And then there’s this, released just a few days earlier.
Somehow I think a guy who was drafted in the 19th round and works this hard is going to be back next year, as good as ever.
The Nats then took 2 of 3 from the Arizona D-backs, who were having a surprisingly good season to that point, and still are doing much better than expected. All three were hard fought games, but the Nats had Max going in the rubber match.
We’re starting to get a sense of just how much Max wants to win, not that I’m trying to foreshadow anything. (Click on the link and check out the piece, including the comments. You’ll be glad you did.)
The Nats then headed back to Philly and took two of three. In the first game, Stras didn’t make it out of the 6th inning, and Treinen continued his descent into mopup duty, but the unlikely duo of Romero and Albers combined to close out a 4-2 victory. Despite his so-so outing on the mound, Stras picked up the slack for an ailing Bryce Harper at the plate. He deserved the win, if only for his “Manny Machado trot” (h/t FP). So enjoy a rare event – a Statcast dissection of a Stephen Strasburg home run.
With Bryce still on the bench, the Nats took the next game 6-2, behind a fine start by A.J. Cole. And Ryan Zimmerman had himself a day.
Ryan Zimmerman had himself a lot of days in this 18-game set, as he did in the first one. No, he is not cooling off yet.
Nor is Daniel Murphy, who went 3-4 in that same game. Murph had exactly the same batting average in the second 18 games as he did in the first — .324. And he had more runs and RBIs. His OPS after 36 games stands at .961, which is an MVP-caliber number except in comparison to the two guys who in front of him in the lineup. Check it out.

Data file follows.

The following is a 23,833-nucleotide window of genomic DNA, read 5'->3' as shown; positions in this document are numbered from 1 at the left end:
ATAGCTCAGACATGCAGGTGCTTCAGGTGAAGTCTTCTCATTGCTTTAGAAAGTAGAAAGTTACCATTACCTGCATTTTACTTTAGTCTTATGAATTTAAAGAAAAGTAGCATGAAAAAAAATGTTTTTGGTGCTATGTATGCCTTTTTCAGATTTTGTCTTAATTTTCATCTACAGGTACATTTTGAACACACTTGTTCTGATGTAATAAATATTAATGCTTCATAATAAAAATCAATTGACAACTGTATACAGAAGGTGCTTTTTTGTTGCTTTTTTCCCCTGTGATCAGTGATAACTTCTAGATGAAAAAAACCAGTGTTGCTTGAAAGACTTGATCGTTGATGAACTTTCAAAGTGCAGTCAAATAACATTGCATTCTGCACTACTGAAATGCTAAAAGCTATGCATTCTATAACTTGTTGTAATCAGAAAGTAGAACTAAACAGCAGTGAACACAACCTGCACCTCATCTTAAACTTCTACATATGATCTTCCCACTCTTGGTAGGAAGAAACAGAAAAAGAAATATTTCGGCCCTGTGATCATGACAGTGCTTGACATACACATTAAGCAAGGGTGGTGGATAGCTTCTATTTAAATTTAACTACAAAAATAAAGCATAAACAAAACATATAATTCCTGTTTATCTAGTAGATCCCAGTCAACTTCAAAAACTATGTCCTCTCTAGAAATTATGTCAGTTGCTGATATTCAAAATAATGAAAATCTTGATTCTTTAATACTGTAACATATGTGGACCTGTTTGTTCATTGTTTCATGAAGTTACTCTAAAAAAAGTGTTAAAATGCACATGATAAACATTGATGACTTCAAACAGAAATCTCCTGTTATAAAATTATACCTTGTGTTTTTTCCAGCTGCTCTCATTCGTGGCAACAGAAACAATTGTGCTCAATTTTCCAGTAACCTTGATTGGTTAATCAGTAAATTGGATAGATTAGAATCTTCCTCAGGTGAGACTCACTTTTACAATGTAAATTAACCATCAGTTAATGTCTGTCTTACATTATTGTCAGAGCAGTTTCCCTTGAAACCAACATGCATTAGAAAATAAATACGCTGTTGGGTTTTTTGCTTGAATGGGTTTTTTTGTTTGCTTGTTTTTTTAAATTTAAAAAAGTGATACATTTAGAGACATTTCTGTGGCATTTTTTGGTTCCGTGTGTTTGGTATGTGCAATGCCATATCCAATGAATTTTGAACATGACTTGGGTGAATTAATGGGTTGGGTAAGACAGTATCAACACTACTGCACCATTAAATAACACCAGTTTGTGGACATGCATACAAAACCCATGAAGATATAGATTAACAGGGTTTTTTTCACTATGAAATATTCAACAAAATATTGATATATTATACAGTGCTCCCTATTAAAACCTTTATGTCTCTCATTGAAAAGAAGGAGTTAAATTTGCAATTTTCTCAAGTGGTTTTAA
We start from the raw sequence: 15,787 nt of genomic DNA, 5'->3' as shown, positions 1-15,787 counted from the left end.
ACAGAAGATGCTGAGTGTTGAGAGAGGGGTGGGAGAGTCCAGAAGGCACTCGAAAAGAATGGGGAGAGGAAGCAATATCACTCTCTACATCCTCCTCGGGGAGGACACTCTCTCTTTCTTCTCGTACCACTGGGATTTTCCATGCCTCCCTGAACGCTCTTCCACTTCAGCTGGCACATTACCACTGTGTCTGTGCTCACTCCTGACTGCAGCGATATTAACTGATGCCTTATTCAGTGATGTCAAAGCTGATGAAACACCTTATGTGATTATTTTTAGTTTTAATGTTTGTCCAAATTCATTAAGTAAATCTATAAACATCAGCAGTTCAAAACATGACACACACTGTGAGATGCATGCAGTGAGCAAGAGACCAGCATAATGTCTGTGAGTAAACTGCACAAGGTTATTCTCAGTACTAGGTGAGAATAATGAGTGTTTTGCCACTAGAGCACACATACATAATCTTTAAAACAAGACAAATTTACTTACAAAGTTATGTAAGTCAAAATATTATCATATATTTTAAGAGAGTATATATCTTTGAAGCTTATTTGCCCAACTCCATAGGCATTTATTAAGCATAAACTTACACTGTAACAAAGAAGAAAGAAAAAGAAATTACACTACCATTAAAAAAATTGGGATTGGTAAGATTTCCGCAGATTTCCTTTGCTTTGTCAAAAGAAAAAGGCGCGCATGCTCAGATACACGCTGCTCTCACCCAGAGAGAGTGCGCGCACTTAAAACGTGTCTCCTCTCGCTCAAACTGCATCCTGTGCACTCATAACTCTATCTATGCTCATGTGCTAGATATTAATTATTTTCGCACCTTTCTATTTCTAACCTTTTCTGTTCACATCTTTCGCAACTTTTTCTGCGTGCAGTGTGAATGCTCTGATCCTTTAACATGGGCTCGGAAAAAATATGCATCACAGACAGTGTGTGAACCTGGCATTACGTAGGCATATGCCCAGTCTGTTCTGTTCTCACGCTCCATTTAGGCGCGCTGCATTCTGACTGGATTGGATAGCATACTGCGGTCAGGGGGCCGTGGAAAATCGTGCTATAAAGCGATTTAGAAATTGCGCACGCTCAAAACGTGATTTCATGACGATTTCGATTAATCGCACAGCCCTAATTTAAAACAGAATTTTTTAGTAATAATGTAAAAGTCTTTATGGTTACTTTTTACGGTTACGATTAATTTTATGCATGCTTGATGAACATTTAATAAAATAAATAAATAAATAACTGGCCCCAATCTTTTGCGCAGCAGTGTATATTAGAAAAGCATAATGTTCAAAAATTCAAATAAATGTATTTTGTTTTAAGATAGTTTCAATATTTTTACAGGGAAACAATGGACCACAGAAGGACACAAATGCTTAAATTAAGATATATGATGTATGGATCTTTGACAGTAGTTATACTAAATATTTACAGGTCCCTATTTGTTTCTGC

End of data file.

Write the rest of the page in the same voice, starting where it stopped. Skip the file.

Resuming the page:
After blowing a chance for a sweep and wasting a two homer game by Jayson Werth, the Nats headed to Baltimore to start the annual Battle of the Beltways. (No, I’m not buying the MASN Cup as the name for this rivalry, sorry.) It kind of turned into a battle of the walkoffs, with the Orioles walking off the Nats in the second game, despite Max’s gem that I alluded to earlier, and the Nats returning the favor on in the third game, back in DC. That was a particularly sweet victory, with Matt Wieters providing the final blow.
After a rocky start defensively, Wieters sure is looking like a smart offseason pickup by Rizzo.
A pair of rainouts delayed the conclusion of this 18-game set, which came after the first game of the doubleheader against the Phillies on Sunday afternoon. The Phillies again? Yup. We’ve now played 12 of our 19 games against them and won’t see them again until September. Our record so far is just 7-5, though we’ve scored 54 runs and given up 60 in the games so far.
Oh right… Guthrie.
Game 35 on Saturday night belonged to Bryce, who hit his 5th career walkoff homer, fresh off signing a record-breaking, arbitration-avoiding deal for 2018.
Anyone who thought Bryce should have saved a homer for Mother’s Day needn’t have worried. Even though the Nats ended up losing the game, he didn’t disappoint.
That’s back-to-back @Bharper3407 at-bats that went like this. pic.twitter.com/ILDDUQwNjw
— MLB (@MLB) May 14, 2017
No, he’s not cooling down either.
Could it be that his 2015 form is really here to stay? It’s just amazing what he’s doing. And he’s just the second best player on the team right now.
We haven’t talked much about the bullpen, and who wants to watch videos about meltdown, implosions, and dumpster fires anyway? If you want to get depressed, just follow Twitter late in a game. Some people are plaintive and understated:
#Nats bullpen pic.twitter.com/mO91kbxKeI
— PersistingGretch (@Gretchen415) May 6, 2017
Others, not so much:
Whenever the Nats bullpen comes into the game pic.twitter.com/6jPZgaoNat
— Nick Palastro (@Palastro24) May 15, 2017
In the end, you can cover a lot of bullpen woes when the middle of your batting order leads the majors in just about everything. My rough estimate is that we can blame seven losses in 36 games on our relievers’ failures. Sure, it would be nice to be 30-6 after the first two sets, but 23-13 will certainly do, especially in the disaster zone called the NL East. Let’s see what the next 18 games will bring.